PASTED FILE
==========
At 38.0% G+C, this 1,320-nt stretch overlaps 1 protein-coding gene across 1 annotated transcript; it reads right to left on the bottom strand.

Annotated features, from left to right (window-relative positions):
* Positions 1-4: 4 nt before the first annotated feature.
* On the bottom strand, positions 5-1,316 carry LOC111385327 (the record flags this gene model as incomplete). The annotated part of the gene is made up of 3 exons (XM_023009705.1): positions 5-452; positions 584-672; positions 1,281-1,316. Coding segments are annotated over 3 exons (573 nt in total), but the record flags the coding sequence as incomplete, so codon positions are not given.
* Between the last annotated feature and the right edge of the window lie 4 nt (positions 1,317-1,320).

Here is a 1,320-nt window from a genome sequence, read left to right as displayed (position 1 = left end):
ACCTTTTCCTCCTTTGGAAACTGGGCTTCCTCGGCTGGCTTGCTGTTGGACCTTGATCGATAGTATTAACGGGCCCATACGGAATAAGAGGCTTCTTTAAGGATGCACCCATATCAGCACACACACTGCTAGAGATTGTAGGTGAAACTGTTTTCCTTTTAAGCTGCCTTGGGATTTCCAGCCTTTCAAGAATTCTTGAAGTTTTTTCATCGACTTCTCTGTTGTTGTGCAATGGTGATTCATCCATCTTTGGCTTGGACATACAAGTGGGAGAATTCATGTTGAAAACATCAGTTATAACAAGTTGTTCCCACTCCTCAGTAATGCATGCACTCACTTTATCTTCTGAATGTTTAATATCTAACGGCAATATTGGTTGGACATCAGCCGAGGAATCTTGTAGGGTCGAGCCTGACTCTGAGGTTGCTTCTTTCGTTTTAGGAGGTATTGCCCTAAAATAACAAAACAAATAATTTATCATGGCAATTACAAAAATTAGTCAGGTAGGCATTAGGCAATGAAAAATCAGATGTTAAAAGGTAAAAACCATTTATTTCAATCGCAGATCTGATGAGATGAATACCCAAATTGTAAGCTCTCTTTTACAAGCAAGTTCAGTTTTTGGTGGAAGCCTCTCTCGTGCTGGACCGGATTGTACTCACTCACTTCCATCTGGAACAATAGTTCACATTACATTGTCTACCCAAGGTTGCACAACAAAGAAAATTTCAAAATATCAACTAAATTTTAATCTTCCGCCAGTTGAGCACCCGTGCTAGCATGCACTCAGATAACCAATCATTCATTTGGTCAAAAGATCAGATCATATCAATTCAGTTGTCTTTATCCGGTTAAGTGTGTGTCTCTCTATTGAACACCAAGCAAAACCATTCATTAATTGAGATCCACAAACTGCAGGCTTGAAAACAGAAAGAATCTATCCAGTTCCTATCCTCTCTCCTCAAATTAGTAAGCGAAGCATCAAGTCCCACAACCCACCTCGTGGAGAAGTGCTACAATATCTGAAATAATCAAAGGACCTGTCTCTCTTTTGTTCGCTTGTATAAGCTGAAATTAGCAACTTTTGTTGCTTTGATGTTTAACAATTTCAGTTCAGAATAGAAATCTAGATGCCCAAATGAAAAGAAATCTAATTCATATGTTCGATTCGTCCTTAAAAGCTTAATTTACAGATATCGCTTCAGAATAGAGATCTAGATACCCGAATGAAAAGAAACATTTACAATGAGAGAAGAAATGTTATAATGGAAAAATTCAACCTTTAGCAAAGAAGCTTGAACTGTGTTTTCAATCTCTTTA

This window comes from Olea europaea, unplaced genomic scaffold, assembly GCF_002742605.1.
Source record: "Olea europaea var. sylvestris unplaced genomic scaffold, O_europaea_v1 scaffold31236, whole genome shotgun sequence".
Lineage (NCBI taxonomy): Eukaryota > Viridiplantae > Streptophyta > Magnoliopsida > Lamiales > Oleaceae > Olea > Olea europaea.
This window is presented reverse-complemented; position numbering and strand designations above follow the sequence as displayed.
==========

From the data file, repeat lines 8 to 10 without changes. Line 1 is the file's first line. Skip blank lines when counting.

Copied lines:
This window comes from Olea europaea, unplaced genomic scaffold, assembly GCF_002742605.1.
Source record: "Olea europaea var. sylvestris unplaced genomic scaffold, O_europaea_v1 scaffold31236, whole genome shotgun sequence".
Lineage (NCBI taxonomy): Eukaryota > Viridiplantae > Streptophyta > Magnoliopsida > Lamiales > Oleaceae > Olea > Olea europaea.